Saturday, 17 March 2007

Putting My Head on the Block

Usually, in my home country Australia, we'd describe what I've just done using a much more personal bit of the male anatomy, but there we are.

Without mandate, without permission, without budget or recognition, I have today invited a group of troublemakers within the United Nations system - and beyond - to launch a real-world attempt to build a spatial data infrastructure here in East Africa. "Yippee-yoo, and so what?", I hear you ask. Then consider these facts:
  • we are trying to apply some absurdly advanced technologies - geographical information systems, satellite image analysis, data mining and integration - in a place that is very far removed from Silicon Valley or NASA HQ
  • we have urgent and immediate humanitarian issues to respond to every day, with real peoples' lives and well-being and futures at stake
  • we have to manage urgent environmental issues - wildlife conservation, sustainable resource usage, and on and on - most of which by their very nature cross boundaries, -whether national, cultural, social, tribal - that can only be bridged by fair and acceptable information
  • we have a telecommunications infrastructure that stinks, and many of you reading this will have more bandwidth to you home than the whole of a country like Kenya.
So, on this thin trampoline of good intentions, a group of us working in UN bodies here in Nairobi, have taken it upon ourselves to do what - so far - has only partially been done with large-scale federally-funded initiatives, to whit: make a practical case that the open-standard principles of SDIs can really help disparate groups like UN agencies and their partners tackle deep and immediate problems in immediate and measurable ways. Can we cut waste? Can we cut the crap of agencies not sharing? Can we pull in more partners, like the US military, on the basis of goodwill and clever data access and sharing agreements.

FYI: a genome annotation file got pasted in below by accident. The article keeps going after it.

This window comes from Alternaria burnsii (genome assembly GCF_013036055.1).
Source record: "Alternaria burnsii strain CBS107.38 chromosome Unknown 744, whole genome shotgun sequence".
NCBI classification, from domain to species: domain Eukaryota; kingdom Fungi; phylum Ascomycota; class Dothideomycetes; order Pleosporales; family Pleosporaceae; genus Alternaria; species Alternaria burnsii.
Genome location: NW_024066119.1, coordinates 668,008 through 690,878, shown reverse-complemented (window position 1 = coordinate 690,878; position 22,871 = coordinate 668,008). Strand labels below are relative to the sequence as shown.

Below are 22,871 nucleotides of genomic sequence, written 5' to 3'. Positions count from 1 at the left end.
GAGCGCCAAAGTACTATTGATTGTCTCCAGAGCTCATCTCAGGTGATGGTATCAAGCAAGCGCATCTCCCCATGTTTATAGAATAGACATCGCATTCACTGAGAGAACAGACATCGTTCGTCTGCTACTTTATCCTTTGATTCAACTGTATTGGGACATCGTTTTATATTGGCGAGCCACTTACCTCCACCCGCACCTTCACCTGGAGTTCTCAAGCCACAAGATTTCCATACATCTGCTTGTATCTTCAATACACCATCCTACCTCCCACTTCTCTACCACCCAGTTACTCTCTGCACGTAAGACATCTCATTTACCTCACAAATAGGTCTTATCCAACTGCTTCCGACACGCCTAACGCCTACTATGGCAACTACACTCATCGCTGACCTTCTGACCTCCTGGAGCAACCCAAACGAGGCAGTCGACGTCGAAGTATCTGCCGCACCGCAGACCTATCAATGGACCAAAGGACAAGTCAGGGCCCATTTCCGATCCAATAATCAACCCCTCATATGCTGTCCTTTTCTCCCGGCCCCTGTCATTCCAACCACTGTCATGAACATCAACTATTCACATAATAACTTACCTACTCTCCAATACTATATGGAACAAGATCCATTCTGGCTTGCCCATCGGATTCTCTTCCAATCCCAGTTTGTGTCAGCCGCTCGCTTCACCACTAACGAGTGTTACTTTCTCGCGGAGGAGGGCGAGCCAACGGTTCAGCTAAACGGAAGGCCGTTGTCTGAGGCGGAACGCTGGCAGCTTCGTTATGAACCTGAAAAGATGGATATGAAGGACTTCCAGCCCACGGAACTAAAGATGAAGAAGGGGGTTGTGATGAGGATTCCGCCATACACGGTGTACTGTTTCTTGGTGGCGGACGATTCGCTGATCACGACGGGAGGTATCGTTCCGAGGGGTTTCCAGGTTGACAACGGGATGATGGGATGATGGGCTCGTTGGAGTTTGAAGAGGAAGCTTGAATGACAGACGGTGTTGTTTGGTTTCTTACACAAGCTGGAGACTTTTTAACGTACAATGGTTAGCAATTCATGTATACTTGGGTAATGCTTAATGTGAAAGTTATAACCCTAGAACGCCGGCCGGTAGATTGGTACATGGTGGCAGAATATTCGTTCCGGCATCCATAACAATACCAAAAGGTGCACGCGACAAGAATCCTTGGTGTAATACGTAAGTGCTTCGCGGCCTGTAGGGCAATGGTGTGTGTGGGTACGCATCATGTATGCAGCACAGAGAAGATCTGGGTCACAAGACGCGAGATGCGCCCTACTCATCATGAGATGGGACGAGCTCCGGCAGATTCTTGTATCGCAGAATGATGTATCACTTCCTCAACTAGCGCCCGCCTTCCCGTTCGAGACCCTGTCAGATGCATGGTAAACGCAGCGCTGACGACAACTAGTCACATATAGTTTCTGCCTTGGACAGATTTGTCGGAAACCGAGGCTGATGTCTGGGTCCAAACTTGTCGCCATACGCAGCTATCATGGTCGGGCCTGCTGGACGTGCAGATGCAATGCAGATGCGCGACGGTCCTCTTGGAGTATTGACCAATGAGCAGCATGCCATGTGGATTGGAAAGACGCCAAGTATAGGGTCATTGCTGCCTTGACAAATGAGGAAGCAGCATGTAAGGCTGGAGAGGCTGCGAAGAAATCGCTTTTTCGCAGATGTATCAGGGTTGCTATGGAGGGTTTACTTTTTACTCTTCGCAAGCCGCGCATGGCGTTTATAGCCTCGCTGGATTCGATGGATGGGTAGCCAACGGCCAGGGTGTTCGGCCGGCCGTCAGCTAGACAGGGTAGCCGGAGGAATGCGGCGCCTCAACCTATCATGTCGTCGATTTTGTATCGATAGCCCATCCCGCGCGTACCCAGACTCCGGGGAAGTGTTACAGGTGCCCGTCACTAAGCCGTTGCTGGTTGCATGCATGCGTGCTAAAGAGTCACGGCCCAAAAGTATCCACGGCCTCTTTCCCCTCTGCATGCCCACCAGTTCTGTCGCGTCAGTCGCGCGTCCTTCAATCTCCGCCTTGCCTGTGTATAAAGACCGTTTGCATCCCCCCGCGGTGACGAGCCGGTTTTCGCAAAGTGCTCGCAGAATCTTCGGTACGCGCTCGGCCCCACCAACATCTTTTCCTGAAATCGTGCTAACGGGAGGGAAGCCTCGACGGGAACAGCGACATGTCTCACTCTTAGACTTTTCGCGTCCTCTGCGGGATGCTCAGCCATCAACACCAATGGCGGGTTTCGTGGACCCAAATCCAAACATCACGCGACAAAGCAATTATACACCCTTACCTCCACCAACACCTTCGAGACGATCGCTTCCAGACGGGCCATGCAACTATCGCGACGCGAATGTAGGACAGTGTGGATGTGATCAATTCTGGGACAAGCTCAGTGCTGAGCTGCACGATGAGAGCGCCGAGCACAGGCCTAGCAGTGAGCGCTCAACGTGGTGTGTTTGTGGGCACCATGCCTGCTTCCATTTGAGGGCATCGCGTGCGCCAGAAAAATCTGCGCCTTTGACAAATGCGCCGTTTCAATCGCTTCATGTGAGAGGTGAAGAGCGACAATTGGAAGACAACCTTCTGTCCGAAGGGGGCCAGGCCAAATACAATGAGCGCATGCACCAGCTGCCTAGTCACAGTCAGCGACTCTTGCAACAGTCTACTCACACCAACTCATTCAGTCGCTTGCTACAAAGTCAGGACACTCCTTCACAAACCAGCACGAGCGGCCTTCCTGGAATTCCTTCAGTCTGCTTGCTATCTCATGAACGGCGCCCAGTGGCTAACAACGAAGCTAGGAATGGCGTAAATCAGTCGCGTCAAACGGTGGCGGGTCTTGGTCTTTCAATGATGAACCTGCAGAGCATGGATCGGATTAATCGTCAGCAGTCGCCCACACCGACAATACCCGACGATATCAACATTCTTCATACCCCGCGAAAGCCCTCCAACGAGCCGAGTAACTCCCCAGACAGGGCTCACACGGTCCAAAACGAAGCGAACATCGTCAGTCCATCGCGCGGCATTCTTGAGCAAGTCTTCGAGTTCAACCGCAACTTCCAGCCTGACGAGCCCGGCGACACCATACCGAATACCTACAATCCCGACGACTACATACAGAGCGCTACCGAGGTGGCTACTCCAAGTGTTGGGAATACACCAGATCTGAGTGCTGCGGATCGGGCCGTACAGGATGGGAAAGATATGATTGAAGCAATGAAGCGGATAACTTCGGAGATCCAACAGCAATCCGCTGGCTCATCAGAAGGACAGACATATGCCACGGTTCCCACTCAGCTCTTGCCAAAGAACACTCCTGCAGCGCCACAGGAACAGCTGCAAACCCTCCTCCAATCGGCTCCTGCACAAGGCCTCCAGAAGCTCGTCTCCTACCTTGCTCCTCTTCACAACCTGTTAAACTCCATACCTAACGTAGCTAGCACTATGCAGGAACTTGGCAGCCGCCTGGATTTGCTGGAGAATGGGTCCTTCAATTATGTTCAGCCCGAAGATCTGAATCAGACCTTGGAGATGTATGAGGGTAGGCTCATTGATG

Most of these problems have not yet been addressed in the "easy" parts of the world. And us dummies are going to take them on here.

Why such silliness?

Because Nairobi hosts an implausible concentration of skilled and capable individuals that can actually make this stuff work, to get the data flowing, with what are now mature technologies that can deployed open-source or proprietary - who cares, as long as they have open-standard interfaces - committed to address practical questions. In fact, we may have one of the densest concentrations of such players anywhere. If not, who cares?

There are over 25 UN agencies with offices (or headquarters) in Nairobi. There are two international agricultural research institutions (ILRAD and ICRAF), a colossal number of NGOs, universities, commercial players and government departments all using spatial data, and none of them effectively discovering, integrating or embellishing it. The duplication and waste is horrid. The frustrations are tangible. The bottlenecks are universal, well-known and largely ignored rather than tackled.

So this idealistic group now choose to tackle them. A core group of UN agencies - FAO, OCHA, UNEP, UNHCR, UN-Habitat and UN_ECA - will attempt to clean up one small corner of the UN's backyard as a step towards a UN Spatial Data Infrastructure, as a step towards the reformed UN's "Delivering as One", as a step towards increasing the value that the UN delivers to countries in this region, and in step with the social, economic and environmental needs of counties in this region.

I sincerely hope that subsequent posts are going to be way more about our collective experiences, frustration and surprises. I hope that what we do here can help Write The Book about how SDI might be done in other parts of the planet. I hope we actually make a measurable difference that we can take some small pride in.

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